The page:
Of the hundreds of stories in the 41 films at this year’s Open Frame Film Festival, there are two that take a surprising turn. One of these is from Mitali Trivedi and Gagandeep Singh’s Please Mind The Gap. Anshuman, a transman living in Delhi, narrates a strange encounter he had on the metro, when a man kept staring at him. Anshuman is used to people trying to figure if he’s a boy or a girl, but when the stranger placed a hand on his shoulder, he was startled. “Relax," the man said, “I’m just like you," before explaining the process of transitioning. “That was such a happy day," Anshuman says with a grin.

The other story is from Anindya Shankar Das’ Zara Nazar Utha Ke Dekho, in which unseen narrators across the gender spectrum talk about their experiences cruising. One of these narrators, a gay man, remembers a make-out session in a public park interrupted by a policeman. After his partner bolts, the narrator argues with the cop—who he suspects is gay. He ends up having a sexual encounter with the policeman. After that, he says, the same policeman caught him “getting into the park with other men quite a few times…he would look at me and smile".

These two films, and four others, are part of a package called “Engaging with sexualities", screening at Open Frame this year. The timing couldn’t be better. Earlier this week, the Supreme Court read down Section 377, effectively decriminalizing homosexuality in the country. These films show how arduous the path to LBGTQ+ equality has been.

This is the 18th edition of the festival organized by Public Service Broadcasting Trust (PSBT). Twenty-seven of the films are PSBT productions, 13 are Mini-INPUT (films shown on public TV across the world), and the international showcase is Last Men In Aleppo, the Oscar-winning 2017 documentary about the Syrian rescue force the White Helmets. The screenings will be held from 13-18 September at India International Centre in Delhi.

Please Mind The Gap is arguably the pick of the package. It has, in Anshuman, the kind of protagonist documentarians pray for—camera-friendly, funny, frank. The title derives not only from the warning periodically given to passengers on the Delhi Metro, but also from the gap that Anshuman experiences, and sometimes has to maintain, in his life. He says he often stands or sits in the portion connecting two Metro coaches (“It’s a great place if you don’t want to touch anybody"). He stands in the men’s queue for the security check at the metro station but because he’s still transitioning, he has to watch for the frisking techniques of the guards—whether it’s up the front, or just a distracted hand on either side.

The directors have a deft touch with visual storytelling. We see Anshuman board the coach reserved for women and then move over to a general coach: a simple, effective metaphor for someone who grew up a girl but now identifies as a man. The film is largely shot in the Delhi metro, and the details captured are specific and charming. In one scene, a pair of feet moving to the tune of a harmonica is replaced, after the person gets off at a station, by another jigging pair.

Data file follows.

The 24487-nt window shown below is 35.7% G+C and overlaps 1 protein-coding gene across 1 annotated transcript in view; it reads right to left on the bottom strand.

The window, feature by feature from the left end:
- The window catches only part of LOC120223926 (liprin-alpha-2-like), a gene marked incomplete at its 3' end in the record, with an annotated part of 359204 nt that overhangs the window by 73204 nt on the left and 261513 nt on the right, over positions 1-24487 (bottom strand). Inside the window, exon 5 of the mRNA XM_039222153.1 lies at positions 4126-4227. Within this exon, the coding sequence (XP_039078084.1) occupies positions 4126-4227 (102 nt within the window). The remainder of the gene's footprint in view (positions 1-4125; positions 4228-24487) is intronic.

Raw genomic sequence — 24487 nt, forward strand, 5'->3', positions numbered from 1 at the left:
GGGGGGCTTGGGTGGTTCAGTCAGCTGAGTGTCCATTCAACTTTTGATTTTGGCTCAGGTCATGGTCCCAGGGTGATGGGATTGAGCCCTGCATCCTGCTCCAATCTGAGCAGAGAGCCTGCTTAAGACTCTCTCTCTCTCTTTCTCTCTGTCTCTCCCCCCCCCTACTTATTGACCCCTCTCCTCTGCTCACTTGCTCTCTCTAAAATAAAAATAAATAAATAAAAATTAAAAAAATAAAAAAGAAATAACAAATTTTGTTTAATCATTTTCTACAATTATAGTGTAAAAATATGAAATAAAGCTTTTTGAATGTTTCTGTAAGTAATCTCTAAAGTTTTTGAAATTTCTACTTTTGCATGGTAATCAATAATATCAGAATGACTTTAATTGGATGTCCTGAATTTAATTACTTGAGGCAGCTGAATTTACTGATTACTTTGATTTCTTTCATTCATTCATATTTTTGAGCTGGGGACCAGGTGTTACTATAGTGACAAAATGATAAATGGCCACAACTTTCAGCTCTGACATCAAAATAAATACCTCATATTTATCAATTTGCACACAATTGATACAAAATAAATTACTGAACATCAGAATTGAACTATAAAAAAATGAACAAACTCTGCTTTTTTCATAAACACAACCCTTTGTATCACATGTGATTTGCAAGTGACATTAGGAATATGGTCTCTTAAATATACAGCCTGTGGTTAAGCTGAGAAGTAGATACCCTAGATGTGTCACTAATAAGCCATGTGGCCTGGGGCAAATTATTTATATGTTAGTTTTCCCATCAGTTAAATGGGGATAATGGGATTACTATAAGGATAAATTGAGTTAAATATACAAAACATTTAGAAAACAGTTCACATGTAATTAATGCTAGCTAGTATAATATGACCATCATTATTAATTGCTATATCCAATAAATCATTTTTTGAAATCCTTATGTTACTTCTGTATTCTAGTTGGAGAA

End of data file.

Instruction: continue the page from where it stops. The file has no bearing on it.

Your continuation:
While Anshuman is a cheerful presence in front of the camera, the central figure in A Safe Person To Talk To is only heard, and observed from the back. Navdeep Sharma’s documentary follows a student in South Delhi’s Tagore International School, who’s never felt like “a part of either group (boys or girls)". “Gender is… like a name," the mellifluous-voiced “Y.V." reasons. “If you tell me your name is Y, not X, I can’t argue with that." Over images of other children at work and play, the narrator admits that although the internet provided a safe space and an opportunity for true expression, a similar niche had to be carved out in the real world as well. Y.V., happily, found this at school, through the support of the student counsellor, principal and the more supportive students.

The world of A Safe Person To Talk To—with its sensitized educators and gender binaries—is a welcome but rarefied one. Zara Nazar Utha Ke Dekho is probably closer to how many LGBTQ+ people in India have to live their lives. The film is a series of vignettes about cruising in various Indian cities. You have an English-speaking gay man talking about how gentrification has changed the old pickup spots; a Punjabi driver who takes partners back to his truck; the trans sex worker whose customers don’t “know about apps" and who must therefore frequent visible public places; a Bengali man who terms the encounters he had in a dark cinema hall a “powerful addiction".

Ajita Banerjie’s I’m Not There, about gender’s links to different kinds of migration, is intriguing but, at 13 minutes, perhaps shorter than the subject merited. Rounding out the package are Madhuri Mohindar and Anushka Shivdasani Rovshen’s Breathe, which draws parallels between sexuality and mental health, and Rituparna Borah and Ritambhara Mehta’s Ishq, Dosti And All That, in which a transman and a lesbian look back at their past relationships. And, of course, there’s plenty more for non-fiction film enthusiasts, including Lubdhak Chatterjee’s elegant Vaikhari, Priyanka Chhabra’s Partition-themed Pichla Varka, recent works by Avijit Mukul Kishore, Anupama Srinivasan and Vipin Vijay, and more.

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